Driven: Ford Mustang GT Convertible

Our “Driven” series highlights the several cars I was able to sample at IMPA’s Spring Brake 2009 event. These short takes are summaries of my driving impressions of the cars on the roads surrounding Bear Mountain State Park in Rockland County, New York.

IMG_6849

“Just wanted to say I’m doing 50 mph in 5th gear, and this engine isn’t even turning 1,400 rpm.”

That’s a quote from me, as I grabbed my Olympus digital voice recorder as I was enjoying some top down motoring in a Grabber Blue Mustang GT Convertible. And I must say-this Mustang is an all-around great car, and I seriously enjoyed my time driving it.

There is one, small problem-it’s me-not the Mustang. You see, after taking a lunch break at the IMPA Spring Brake event I drove the following cars in this order: Mercedes-Benz SLR McLaren, Mercedes-Benz SL63 AMG, and Maserati Quattroporte S. Then I hopped in the Mustang. Now, of the three, the Maser was the cheapest (but $92,755USD more than the Mustang) and the least powerful (but with 110hp more from only 0.1L more displacement). So, when I stepped on the Mustang, I was not stunned with the power.

But all of that is pointless when it comes to seeing, hearing, and experiencing the Mustang firsthand. The ‘Stang’s 4.6L V-8, rated at 315hp sounds nice and rumbly, as it should. I was pleasantly surprised to find the five-speed manual a pleasure to shift, but with such a wide, fat torque band I didn’t have to reach for the shift knob too often, all the while the V-8 providing a lovely soundtrack throughout the rev range.

I found the Mustang very easy to drive, but the car did feel a little ‘big’ to me. I attribute this more to the Euro exotics ability to shrink themselves around the driver than any fault with the Mustang. I will say this-the GT Convertible is a delightful cruiser. To get enjoyment out the Mustang doesn’t require you to beat on it.

If the press has been rough on the Mustang in any one area, it has been the lack of a rear independent suspension. Yes-the thought of the Mustang going without one is archaic in the year 2010. But Ford wanted to keep the Mustang affordable, and did so by retaining the old solid axle. Hear me out-the roads I drove this car on were demanding, and at no time was the suspension not up to the job of putting the power down or staying composed.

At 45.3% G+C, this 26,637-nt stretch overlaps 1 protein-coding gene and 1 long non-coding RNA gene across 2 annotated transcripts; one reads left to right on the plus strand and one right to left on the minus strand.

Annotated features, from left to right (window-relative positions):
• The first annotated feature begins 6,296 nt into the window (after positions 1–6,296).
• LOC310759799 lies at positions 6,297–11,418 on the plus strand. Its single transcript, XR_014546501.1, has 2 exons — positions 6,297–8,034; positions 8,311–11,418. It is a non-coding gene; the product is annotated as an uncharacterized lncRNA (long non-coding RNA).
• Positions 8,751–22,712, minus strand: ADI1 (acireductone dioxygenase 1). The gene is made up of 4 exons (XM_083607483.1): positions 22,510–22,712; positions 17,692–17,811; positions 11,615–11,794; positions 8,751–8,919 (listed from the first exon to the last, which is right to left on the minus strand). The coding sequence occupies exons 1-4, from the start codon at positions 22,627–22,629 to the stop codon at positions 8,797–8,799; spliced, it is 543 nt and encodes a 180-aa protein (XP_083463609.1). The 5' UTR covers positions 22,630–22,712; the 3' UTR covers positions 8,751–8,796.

The interior also deserves a mention here. The dash rekindled fond memories of my best friend’s dad driving me to preschool in his 1968 Mustang, familiar style and fonts but with all the modern amenities. The seats were comfortable, the materials seemed of good quality and the car felt well-built. Typically, the interior of modern Mustang’s have been a bit of a letdown, but here, Ford finally has something to be proud of.

When I re-entered the lot where all the press cars were parked, I reflected on the Mustang’s direct competition-the Chevy Camaro and Dodge Challenger-cars that were also present at the event, and were getting more attention than the Mustang. I put the car back in its spot, grabbed the cue ball sized shifter out of first. I listened to the car idle for a few moments….

Seeing the other press guys drool over the “new girls at the dance”, the Mustang seemed to say to me “Hey…you know, unlike them, I never abandoned you.”

Share and Enjoy:
  • Print
  • Digg
  • Sphinn
  • del.icio.us
  • Facebook
  • Mixx
  • Google Bookmarks
  • StumbleUpon
  • Technorati
  • Twitter

Leave a Reply

Your email address will not be published. Required fields are marked *


− two = 4